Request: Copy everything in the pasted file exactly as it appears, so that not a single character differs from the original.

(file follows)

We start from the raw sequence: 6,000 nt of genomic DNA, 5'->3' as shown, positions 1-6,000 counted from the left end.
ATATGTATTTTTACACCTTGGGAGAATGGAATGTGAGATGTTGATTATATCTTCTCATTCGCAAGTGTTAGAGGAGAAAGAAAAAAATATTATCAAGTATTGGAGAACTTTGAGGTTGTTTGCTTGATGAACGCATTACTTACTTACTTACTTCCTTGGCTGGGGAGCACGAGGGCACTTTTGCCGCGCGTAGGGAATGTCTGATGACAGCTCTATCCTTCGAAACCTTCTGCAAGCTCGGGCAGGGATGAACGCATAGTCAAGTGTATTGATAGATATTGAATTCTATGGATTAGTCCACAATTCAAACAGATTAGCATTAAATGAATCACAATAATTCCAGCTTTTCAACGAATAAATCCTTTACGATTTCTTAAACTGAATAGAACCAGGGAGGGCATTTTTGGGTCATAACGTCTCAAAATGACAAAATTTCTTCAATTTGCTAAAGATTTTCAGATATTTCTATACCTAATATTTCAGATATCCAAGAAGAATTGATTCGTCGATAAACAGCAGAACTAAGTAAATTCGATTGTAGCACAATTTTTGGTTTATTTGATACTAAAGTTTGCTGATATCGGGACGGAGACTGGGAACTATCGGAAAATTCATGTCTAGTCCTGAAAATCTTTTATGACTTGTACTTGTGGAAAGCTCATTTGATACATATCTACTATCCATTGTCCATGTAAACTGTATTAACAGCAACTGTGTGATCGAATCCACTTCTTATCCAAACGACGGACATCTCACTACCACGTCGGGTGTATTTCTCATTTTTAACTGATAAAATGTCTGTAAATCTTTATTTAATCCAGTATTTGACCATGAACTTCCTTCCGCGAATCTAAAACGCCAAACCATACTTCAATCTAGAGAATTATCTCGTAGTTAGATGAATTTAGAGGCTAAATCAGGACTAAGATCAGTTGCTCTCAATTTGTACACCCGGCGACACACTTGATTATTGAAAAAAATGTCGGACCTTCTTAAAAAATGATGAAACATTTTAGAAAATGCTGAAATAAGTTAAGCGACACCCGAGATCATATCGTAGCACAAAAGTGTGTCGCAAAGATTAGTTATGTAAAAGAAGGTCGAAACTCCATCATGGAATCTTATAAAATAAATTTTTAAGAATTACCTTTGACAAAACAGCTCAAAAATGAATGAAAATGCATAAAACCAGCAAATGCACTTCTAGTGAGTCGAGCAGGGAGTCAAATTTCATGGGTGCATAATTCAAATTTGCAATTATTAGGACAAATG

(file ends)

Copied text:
We start from the raw sequence: 6,000 nt of genomic DNA, 5'->3' as shown, positions 1-6,000 counted from the left end.
ATATGTATTTTTACACCTTGGGAGAATGGAATGTGAGATGTTGATTATATCTTCTCATTCGCAAGTGTTAGAGGAGAAAGAAAAAAATATTATCAAGTATTGGAGAACTTTGAGGTTGTTTGCTTGATGAACGCATTACTTACTTACTTACTTCCTTGGCTGGGGAGCACGAGGGCACTTTTGCCGCGCGTAGGGAATGTCTGATGACAGCTCTATCCTTCGAAACCTTCTGCAAGCTCGGGCAGGGATGAACGCATAGTCAAGTGTATTGATAGATATTGAATTCTATGGATTAGTCCACAATTCAAACAGATTAGCATTAAATGAATCACAATAATTCCAGCTTTTCAACGAATAAATCCTTTACGATTTCTTAAACTGAATAGAACCAGGGAGGGCATTTTTGGGTCATAACGTCTCAAAATGACAAAATTTCTTCAATTTGCTAAAGATTTTCAGATATTTCTATACCTAATATTTCAGATATCCAAGAAGAATTGATTCGTCGATAAACAGCAGAACTAAGTAAATTCGATTGTAGCACAATTTTTGGTTTATTTGATACTAAAGTTTGCTGATATCGGGACGGAGACTGGGAACTATCGGAAAATTCATGTCTAGTCCTGAAAATCTTTTATGACTTGTACTTGTGGAAAGCTCATTTGATACATATCTACTATCCATTGTCCATGTAAACTGTATTAACAGCAACTGTGTGATCGAATCCACTTCTTATCCAAACGACGGACATCTCACTACCACGTCGGGTGTATTTCTCATTTTTAACTGATAAAATGTCTGTAAATCTTTATTTAATCCAGTATTTGACCATGAACTTCCTTCCGCGAATCTAAAACGCCAAACCATACTTCAATCTAGAGAATTATCTCGTAGTTAGATGAATTTAGAGGCTAAATCAGGACTAAGATCAGTTGCTCTCAATTTGTACACCCGGCGACACACTTGATTATTGAAAAAAATGTCGGACCTTCTTAAAAAATGATGAAACATTTTAGAAAATGCTGAAATAAGTTAAGCGACACCCGAGATCATATCGTAGCACAAAAGTGTGTCGCAAAGATTAGTTATGTAAAAGAAGGTCGAAACTCCATCATGGAATCTTATAAAATAAATTTTTAAGAATTACCTTTGACAAAACAGCTCAAAAATGAATGAAAATGCATAAAACCAGCAAATGCACTTCTAGTGAGTCGAGCAGGGAGTCAAATTTCATGGGTGCATAATTCAAATTTGCAATTATTAGGACAAATG